Newsday interviews marine scientist Dr. Anjani Ganase, who weighs in on the outlook for Tobago in the face of climate change and covid19. He stresses the need to protecting the natural environment, reducing the carbon footprint, and learning how to deal with all climate change challenges.
Living with covid-19, what do you think is the main challenge for business in Tobago?
Businesses in Tobago will be hard pressed to recover financial losses in the short term, while trying to secure livelihoods in the long-term against future threats – not only diseases but also threats related to climate change. While Tobago is the beneficiary of an oil and gas economy, its other natural resource – rich biodiversity and island beauty – has driven a fairly passive tourism industry. Unfortunately, both industries are high-risk ventures as the world moves away from fossil fuels. Small islands are also at risk as they continue to be ravaged by extreme storm events, flooding and severe water shortages.
It’s time we started protecting our natural environment for our own benefit. If and when there are visitors again, they can enjoy with us.
It will be a tough grind for our leaders who would need to strategise how to get out of debt, while moving in a direction that would liberate us from the stronghold and damage of oil and gas. We also have to contend with staying relevant, as other island nations around the world are already shifting to the green or blue economy. [. . .]
What in your opinion, is the greatest opportunity for Tobagonians after May?
The greatest opportunity is here and now to reset and strategise Tobago’s economic future, as a paradise for its people who can grow and learn and create livelihoods from imagination and the natural resources. Let us aspire to a future that would no longer be halted by a single disaster event (hurricane or pandemic). As an island, we don’t have to be restricted to tourism in the traditional sense.
As a new starting point, what would you like to see happening in Tobago after May?
In the immediate short-term, Trinbagonians will need to support each other more than ever until the international markets become available again. After May, or once we are able to move around within our borders, we should encourage families to seek a domestic vacation in the sister island, as the affordable and safe option. Support the local farmers and restaurant owners. All the while, we should be considering how Tobago should rebrand itself, for this conversation needs to happen with the communities.
Long-term investments need to be made in the following sectors:
- Renewable energy at a small scale in the first instance to reduce the need for subsidised use of our gas; and allow us to sell our gas elsewhere for its true market value. Give tax breaks for renewables such as solar or wind power.
- Alternative economic ventures must be developed to buffer tourism. Look at sustainable aquaculture and establishing marine renewable technology. Learn from other islanders, such as the Polynesians, who mastered sustainable aquaculture for over a thousand years.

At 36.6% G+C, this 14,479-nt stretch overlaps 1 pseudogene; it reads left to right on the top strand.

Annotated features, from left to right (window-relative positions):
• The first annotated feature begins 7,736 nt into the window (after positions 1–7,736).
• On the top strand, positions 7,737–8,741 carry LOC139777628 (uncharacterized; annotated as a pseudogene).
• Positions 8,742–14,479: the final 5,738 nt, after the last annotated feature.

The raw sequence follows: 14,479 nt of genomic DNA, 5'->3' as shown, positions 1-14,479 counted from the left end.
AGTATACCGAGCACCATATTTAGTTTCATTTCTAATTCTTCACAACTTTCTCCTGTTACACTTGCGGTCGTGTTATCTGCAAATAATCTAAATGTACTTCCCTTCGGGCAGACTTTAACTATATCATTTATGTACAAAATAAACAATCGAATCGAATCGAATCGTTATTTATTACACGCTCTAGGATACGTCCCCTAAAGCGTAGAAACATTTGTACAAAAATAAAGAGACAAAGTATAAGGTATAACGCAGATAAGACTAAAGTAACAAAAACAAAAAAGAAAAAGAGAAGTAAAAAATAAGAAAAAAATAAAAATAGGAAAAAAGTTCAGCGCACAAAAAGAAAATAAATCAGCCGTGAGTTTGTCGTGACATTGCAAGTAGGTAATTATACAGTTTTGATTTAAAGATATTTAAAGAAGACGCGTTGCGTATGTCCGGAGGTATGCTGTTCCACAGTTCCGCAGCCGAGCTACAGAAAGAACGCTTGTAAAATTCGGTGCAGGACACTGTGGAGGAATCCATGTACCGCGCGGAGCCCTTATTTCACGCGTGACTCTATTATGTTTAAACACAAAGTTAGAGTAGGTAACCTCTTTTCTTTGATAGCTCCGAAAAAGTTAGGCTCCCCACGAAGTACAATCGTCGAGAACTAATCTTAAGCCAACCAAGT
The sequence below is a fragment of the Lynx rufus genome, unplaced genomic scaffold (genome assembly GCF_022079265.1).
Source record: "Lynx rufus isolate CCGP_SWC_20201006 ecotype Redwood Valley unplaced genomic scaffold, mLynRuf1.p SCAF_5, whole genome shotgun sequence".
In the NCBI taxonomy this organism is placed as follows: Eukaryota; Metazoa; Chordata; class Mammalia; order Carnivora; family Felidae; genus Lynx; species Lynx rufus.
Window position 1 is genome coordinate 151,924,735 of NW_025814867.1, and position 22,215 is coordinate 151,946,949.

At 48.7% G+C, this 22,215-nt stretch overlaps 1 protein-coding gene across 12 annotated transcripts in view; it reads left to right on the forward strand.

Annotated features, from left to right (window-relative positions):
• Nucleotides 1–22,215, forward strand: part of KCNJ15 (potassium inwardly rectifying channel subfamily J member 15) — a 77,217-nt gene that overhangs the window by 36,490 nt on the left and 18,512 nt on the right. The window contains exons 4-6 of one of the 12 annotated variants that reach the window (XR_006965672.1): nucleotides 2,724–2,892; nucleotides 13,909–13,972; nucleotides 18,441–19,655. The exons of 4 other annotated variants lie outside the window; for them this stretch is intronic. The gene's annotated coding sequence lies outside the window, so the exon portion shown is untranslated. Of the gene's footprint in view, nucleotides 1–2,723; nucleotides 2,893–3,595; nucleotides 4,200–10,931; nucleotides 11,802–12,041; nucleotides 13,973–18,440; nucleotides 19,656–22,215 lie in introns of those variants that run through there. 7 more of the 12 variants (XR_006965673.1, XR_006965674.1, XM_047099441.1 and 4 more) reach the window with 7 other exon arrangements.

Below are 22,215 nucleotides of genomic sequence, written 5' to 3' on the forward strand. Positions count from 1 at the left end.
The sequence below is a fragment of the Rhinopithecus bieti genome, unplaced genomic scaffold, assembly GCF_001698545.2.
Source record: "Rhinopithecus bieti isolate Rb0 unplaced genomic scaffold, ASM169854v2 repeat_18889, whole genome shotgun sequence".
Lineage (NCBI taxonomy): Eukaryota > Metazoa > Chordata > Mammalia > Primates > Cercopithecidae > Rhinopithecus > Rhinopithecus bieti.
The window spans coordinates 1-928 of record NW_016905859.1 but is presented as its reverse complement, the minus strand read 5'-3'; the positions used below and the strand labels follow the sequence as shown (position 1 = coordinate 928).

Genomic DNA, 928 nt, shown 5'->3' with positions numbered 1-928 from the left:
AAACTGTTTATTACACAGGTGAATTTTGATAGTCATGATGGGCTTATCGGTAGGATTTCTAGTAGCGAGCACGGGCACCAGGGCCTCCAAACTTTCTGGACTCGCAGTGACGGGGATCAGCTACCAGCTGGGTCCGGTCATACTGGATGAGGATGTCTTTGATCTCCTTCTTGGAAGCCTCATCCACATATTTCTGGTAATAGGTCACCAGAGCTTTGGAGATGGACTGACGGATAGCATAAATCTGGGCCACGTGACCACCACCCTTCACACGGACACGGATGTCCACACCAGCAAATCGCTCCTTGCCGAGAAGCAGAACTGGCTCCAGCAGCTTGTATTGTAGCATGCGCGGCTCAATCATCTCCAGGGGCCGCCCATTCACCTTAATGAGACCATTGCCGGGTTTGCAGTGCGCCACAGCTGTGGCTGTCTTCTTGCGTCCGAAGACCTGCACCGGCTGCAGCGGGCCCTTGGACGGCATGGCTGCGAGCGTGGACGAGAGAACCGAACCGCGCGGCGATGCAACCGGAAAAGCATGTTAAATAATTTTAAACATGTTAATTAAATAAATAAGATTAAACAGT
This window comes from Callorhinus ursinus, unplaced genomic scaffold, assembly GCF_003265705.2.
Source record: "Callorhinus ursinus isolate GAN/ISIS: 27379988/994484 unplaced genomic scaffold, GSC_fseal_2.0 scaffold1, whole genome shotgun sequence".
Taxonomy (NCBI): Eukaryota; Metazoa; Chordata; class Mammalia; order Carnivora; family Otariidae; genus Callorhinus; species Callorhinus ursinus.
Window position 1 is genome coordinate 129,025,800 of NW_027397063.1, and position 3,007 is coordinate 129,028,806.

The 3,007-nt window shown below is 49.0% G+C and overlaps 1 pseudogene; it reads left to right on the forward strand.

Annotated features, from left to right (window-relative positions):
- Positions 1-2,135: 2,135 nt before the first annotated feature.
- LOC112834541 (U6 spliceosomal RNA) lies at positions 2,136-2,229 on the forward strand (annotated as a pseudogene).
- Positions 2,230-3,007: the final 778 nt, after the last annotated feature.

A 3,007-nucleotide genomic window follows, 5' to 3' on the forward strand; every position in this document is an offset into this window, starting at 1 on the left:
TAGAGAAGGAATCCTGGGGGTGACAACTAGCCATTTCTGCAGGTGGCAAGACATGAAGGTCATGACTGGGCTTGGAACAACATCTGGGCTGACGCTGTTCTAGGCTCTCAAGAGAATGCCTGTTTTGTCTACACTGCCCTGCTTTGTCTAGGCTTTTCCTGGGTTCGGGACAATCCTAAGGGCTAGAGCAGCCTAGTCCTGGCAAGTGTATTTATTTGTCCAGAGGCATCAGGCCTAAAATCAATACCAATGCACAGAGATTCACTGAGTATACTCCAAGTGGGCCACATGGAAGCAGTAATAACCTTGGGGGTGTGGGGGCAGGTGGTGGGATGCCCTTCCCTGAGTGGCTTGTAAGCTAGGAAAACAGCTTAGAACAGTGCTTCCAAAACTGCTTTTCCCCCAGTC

- Modernise tourism to select eco-friendly, educational and research ventures. To do this it is imperative we protect and manage our natural spaces (green and blue) as educational and research experiences need to occur in places that are ecologically untampered by humans. Training should occur in marine protected areas management and conservation but also for support staff for research activities – lab, technology, boating and diving.
- Develop a programme for education and ocean governance. In order to benefit from our marine environments, we need to encourage marine research, while putting in the policies for sustainable use.
What are some of the initiatives that you would expect to be started in Tobago?
Waste reduction, in regard to carbon emission and other waste, goes hand in hand with Tobago’s success. The priority would be to give stimulus packages to support green ventures in the private sector. Businesses – guest houses, hotels restaurants – will be encouraged to reduce their carbon emissions by either mapping an infrastructure that significantly reduces their carbon footprint; for example architecture that reduces the need for air conditioning and uses natural light; installation of small scale renewable energy sources such as solar panels, solar heaters and sky-lighting. Governments should support this by providing training in technical positions and subsidising cost for importation of parts or petitioning for local manufacturing. [. . .]
Industry: Shift away from monocultures that require large land spaces, and methods that devastate our biodiversity. Encourage small businesses and homeowners to grow using permaculture methods and maximise small spaces to grow an array of produce.
Education: Invest in studies in renewable energy, marine research and technology, digital technology.
Sport and entertainment: Invest in sports that allow immersive experiences with nature – mountain bike riding, sailing, surfing, free diving, even sky diving.
Environment: Management of protected areas and spatial planning of the land and ocean ecosystems for conservation, recreational use, research and areas for restoration.
Social support: Invest in health and wellness infrastructure – nature parks, retreats – not only for citizens but something that can be a draw for the international community
Describe your vision for a Tobago as a model society.
I hope Tobago would be the model for the rest of the Caribbean and small-island states around the world, to show that we can change to deal with climate challenges and we can change to a different economy where people’s well-being is paramount.
For full article, see https://newsday.co.tt/2020/04/30/building-tobago-post-covid19/